March 2015

By Arnold Serapilio

You’ve seen Scott Guthery at the Athenæum before. You know him from the Mathematics, Technology, and Society discussion group, which he leads, as well as the newly-formed Athenæum Encyclopӕdists, which he also leads. You’ve taken one of the art and architecture tours offered every Tuesday and Thursday at 3:00 p.m. and Scott was the docent on duty, enthusiastically expounding upon the many wonderful pieces of art in our collection, peppering his stories with points of mathematical interest. You’ve bumped into him while you’re both getting happily lost in the Lower Pilgrim stacks—which, incidentally, is how the math group was formed. If nothing else, you’ve seen him working in an alcove on the second floor. He’s a fixture. 

As a young man growing up in Cleveland, Ohio, Scott spent much of his time learning about computer programming and discovered it is concentric with mathematics. The designs of both studies are ordered by hierarchy, i.e., the approach to and execution of programming a computer and solving a math problem are essentially the same, so an understanding of mathematics is helpful when programming computers.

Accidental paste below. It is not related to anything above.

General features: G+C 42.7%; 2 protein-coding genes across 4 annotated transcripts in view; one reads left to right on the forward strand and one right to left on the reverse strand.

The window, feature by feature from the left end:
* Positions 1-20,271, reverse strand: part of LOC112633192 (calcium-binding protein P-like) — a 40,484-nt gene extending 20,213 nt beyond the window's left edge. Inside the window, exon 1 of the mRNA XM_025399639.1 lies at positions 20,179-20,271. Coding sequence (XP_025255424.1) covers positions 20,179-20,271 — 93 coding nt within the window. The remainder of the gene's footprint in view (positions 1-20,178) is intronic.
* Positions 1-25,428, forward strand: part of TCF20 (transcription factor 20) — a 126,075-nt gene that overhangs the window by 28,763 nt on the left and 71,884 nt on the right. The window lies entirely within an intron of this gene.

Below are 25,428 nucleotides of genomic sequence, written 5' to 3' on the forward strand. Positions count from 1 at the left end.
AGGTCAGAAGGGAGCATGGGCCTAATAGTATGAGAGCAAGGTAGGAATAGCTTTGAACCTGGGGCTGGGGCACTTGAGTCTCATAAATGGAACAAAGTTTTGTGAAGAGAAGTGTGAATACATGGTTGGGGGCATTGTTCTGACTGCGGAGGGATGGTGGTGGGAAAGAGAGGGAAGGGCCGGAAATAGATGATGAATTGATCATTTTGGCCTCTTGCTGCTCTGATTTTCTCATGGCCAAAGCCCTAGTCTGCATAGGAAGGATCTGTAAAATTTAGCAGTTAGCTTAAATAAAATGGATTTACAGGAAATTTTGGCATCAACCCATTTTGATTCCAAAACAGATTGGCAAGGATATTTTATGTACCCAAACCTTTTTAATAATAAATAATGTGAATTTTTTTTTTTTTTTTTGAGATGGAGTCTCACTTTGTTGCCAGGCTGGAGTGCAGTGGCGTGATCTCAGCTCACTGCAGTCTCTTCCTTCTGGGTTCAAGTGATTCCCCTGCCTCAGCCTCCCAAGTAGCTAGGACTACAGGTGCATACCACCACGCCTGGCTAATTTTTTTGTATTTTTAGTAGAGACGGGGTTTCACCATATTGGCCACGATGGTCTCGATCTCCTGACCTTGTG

His burgeoning curiosity in technology aside, Scott’s academic goal at first was to become a medical doctor. To that end he began his undergraduate study of medicine at Colgate University in 1959. But a lifelong interest in mathematics proved too integral to be denied. After two years he decided to finish up his undergraduate work at Miami University of Ohio, securing his degree in mathematics. In 1966 he earned his master’s; his Ph.D he acquired soon after at Michigan State. 

Recently Scott and I sat down for a chat in the back nook near Conservation. I wanted to get some basic information about his personal history and his background in math. What I got was a lovely conversation with a smart, spirited, and curious man. Scott was generous enough to share even more thoughts over email. Below is the distilled essence of these talks.

Q: When and how did you wind up in Boston?

SG: I moved from Austin, Texas in 1999 to co-found a mobile network applications business called Mobile-Mind. I moved to Boston since getting a start-up running from two locations is difficult at best. 

[Scott discovered the Athenæum in 2011 when the Ticknor Society organized a special tour for book collectors. Scott signed up for the in-depth tour, which included curator presentations about special features of the collection. Not surprisingly, he was sold with that first look. Within a year of establishing membership he answered the Athenæum’s call for new docents. Any excuse to spend time at 10 1/2 Beacon.]

Q: Toward what area of mathematics are you most compelled